This was one of Baltimore and Ohio Railroad’s main lines west, between Baltimore-Washington and St, Louis. A 1944 timetable shows five B&O passenger trains in each direction on the Cumberland MD / Parkersburg WV / Cincinnati OH line that ran through Pennsboro.

Westbound train No. 11, the Metropolitan Special between New York City and St. Louis Missouri via Washington stopped at Pennsboro at 5:31 PM. The eastbound Metropolitan Special, No. 12, stopped at 3:07 PM. The westbound Metropolitan Special left Jersey City NJ (across the Hudson River from New York City) at 11:45 PM the night before with sleeping cars that spent the night in Baltimore before continuing to Pennsboro the next morning. The train arrived in St. Louis at 7:40 AM the next day. The eastbound
B&O Metropolitan Special Route Map image. Click for full size.
From the collection of J.G. Howes via Wikipedia Commons, 1960
4. B&O Metropolitan Special Route Map
Baltimore and Ohio Railroad (B&O) system map in 1960, with the route of the Metropolitan Special highlighted in orange. The dotted line segment between Baltimore and New York City operated only until 26 April, 1958.
train left St. Louis at 11:15 PM, arrived Washington at 12:40 AM the next day and Jersey City at 6:30 AM. The dining cars on this train ran between Washington and Cincinnati to serve breakfast, lunch and dinner.

Trains 23 and 24, The West Virginian, between Washington and Parkersburg were scheduled for Pennsboro at 10:40 AM westbound and 7:58 PM eastbound. Train 23 left Washington just after midnight. Sleeping car passengers could occupy their room any time after 10 PM in Washington. It arrived at Parkersburg at 20 minutes after noon. Train 24 from Parkersburg arrived in Washington at 6 AM. Sleeping car passengers could continue to occupy their rooms after arrival in Washington until 7:30 AM.

Unnamed train 29 to St. Louis passed Pennsboro without stopping a little after 2 PM. The return train No. 30 originating from Parkersburg to Washington and New York stopped at Pennsboro at 7:58 PM.

B&O’s crack trains No. 1 and 2, The National Limited passed through after midnight and did not stop on their way between Jersey City and St. Louis and Louisville (the westbound train
Collins Avenue image. Click for full size.
Photographed By J. J. Prats, April 17, 2011
5. Collins Avenue
The B&O Depot is on the right.
split at Cincinnati; the eastbound trains from Louisville and from St. Louis were joined into one at Cincinnati). Trains 3 and 4, The Diplomat, between Jersey City and St. Louis passed through a couple of hours later without stopping.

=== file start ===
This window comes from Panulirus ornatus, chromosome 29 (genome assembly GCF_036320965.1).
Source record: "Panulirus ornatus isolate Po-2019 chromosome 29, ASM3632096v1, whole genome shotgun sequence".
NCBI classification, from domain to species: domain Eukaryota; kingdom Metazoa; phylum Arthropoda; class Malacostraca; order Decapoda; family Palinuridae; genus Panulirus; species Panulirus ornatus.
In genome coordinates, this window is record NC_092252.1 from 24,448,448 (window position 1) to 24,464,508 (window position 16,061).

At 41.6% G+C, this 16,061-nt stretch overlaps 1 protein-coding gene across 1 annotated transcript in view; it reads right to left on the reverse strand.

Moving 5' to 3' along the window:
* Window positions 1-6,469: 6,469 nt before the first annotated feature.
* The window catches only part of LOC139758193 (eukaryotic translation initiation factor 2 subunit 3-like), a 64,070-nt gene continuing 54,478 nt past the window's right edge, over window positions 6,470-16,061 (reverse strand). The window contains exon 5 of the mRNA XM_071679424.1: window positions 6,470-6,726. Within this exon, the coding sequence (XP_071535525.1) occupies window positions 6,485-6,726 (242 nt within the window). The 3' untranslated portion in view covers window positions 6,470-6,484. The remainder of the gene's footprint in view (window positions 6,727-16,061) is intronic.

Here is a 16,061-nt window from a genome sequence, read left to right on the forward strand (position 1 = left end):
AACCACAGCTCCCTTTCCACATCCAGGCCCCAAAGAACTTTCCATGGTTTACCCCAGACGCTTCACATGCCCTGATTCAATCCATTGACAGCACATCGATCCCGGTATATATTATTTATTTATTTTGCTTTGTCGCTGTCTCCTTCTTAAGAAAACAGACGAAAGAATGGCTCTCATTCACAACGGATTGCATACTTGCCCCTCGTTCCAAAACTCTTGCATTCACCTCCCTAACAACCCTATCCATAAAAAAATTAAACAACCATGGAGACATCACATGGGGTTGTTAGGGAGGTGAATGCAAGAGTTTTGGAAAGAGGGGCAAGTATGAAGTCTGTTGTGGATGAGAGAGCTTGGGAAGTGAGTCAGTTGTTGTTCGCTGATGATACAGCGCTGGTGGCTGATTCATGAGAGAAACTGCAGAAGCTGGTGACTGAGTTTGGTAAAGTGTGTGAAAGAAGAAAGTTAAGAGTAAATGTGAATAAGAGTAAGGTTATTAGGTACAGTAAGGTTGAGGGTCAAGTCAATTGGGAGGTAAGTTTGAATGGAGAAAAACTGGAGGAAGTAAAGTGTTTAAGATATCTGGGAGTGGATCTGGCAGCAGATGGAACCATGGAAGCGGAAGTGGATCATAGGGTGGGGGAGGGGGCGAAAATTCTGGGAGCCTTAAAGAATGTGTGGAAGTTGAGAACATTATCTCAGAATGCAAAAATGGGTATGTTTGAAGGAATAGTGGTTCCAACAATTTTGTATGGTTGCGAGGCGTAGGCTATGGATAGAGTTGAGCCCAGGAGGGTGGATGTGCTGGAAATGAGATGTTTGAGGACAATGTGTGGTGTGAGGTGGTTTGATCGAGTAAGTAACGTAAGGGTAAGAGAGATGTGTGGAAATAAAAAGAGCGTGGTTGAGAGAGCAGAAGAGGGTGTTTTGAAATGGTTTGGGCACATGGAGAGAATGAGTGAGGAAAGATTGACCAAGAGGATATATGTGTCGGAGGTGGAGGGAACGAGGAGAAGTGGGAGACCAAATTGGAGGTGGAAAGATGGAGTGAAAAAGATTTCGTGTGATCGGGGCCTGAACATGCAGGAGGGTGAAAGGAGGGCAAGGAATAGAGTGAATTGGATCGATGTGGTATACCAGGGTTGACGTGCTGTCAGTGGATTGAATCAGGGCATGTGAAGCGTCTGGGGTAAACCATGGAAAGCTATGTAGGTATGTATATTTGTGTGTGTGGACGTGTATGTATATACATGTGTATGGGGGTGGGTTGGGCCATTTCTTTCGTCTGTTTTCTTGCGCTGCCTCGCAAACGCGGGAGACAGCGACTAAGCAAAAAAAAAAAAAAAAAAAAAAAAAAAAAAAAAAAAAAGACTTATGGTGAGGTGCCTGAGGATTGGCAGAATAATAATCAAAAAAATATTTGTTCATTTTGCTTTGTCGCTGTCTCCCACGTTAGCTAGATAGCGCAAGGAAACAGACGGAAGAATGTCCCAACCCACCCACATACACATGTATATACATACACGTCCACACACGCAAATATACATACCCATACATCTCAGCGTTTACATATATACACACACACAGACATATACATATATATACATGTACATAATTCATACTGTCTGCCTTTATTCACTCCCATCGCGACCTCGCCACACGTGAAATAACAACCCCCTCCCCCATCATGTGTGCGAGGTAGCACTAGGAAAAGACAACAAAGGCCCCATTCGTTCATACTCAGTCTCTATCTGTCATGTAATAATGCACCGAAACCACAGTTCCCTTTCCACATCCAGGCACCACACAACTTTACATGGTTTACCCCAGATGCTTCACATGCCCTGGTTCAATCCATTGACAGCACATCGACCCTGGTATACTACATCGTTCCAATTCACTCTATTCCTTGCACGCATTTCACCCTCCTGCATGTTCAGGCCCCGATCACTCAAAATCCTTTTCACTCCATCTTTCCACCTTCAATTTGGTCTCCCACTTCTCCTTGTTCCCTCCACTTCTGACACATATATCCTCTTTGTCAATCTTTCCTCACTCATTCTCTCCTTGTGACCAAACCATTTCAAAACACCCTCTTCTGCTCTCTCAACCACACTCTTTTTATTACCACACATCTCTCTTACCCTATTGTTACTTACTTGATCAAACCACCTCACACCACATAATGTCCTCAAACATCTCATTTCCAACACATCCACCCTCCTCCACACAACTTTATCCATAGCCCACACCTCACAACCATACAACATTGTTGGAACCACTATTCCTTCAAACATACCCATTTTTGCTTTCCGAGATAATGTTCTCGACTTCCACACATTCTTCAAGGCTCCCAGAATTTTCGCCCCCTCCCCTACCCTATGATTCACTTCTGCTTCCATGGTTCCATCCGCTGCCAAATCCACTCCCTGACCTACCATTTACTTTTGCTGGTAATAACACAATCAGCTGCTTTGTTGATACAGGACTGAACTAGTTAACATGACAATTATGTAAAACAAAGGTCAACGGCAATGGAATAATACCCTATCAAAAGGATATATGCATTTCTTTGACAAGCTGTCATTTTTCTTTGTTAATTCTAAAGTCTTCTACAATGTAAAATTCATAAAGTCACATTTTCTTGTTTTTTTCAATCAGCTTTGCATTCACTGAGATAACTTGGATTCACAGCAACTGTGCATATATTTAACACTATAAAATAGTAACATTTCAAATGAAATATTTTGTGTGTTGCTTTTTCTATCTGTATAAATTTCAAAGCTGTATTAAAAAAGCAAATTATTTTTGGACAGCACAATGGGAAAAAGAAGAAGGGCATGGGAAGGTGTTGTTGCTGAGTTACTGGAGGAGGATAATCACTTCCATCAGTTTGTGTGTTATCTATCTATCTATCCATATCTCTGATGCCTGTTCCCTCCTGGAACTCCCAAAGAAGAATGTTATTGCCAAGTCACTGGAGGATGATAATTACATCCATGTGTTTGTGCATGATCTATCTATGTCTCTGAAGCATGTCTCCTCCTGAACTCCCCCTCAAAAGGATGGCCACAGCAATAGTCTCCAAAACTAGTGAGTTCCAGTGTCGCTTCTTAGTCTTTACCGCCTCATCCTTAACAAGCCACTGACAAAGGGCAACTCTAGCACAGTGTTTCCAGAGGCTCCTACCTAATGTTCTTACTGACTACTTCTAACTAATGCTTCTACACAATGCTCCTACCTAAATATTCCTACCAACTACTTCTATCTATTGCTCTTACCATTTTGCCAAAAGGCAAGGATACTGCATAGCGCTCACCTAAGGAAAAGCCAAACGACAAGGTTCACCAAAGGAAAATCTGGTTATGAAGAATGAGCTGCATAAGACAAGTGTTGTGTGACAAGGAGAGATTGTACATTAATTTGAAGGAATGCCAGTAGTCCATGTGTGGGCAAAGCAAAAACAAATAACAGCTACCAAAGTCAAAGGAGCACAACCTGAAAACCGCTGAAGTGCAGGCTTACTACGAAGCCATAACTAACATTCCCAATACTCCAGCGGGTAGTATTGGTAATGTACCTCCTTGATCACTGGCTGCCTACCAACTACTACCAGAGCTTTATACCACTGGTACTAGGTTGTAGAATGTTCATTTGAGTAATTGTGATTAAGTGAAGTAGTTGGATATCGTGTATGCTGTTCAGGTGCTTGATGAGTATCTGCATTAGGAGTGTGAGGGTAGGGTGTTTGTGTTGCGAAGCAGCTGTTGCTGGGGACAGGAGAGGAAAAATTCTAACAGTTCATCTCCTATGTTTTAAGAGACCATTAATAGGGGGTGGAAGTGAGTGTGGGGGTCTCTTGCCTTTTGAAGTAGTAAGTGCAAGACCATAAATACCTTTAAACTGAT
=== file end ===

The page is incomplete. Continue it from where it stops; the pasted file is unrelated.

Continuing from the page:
A 1957 timetable shows four passenger trains westbound and five eastbound. Trains 1, 2, 3, and 4 do not stop. Westbound trains 11 and 23 stop at 4:46 PM and 7:15 AM. Eastbound train 12 stops at 2:39 PM. Eastbound trains 24 and 30 are marked as flag stops at 10:11 PM and 5:17 AM, respectively. Trains stop at flag stops only to pick up or detrain passengers on request.

After Amtrak took over passenger service in 1971 from the nation’s private railroads it ran one train (in each direction) on this track with changing names: the West Virginian, until 1976 the Potomac Turbo, the Potomac Special, the Blue Ridge, and the Shennandoah. But Amtrak trains did not stop in Pennsboro. The last Amtrak Shennandoah passed through Pennsboro in 1981. In the present-day, the tracks have been removed.
View from the Track image. Click for full size.
Photographed By J. J. Prats, April 17, 2011
6. View from the Track
Westbound passengers saw this advertisement from their left-side windows as their train slowed for the station.
    — Submitted May 8, 2011, by J. J. Prats of Powell, Ohio.

Additional keywords. Baltimore & Ohio Railroad; Metropolitan Special
Credits. This page was last revised on April 12, 2021. It was originally submitted on May 8, 2011, by J. J. Prats of Powell, Ohio. This page has been viewed 1,388 times since then and 56 times this year. Photos:   1, 2, 3, 4, 5, 6. submitted on May 8, 2011, by J. J. Prats of Powell, Ohio.

Share this page.  
Share on Tumblr

CeraNet Cloud Computing sponsors the Historical Marker Database.
Paid Advertisements

Oct. 1, 2023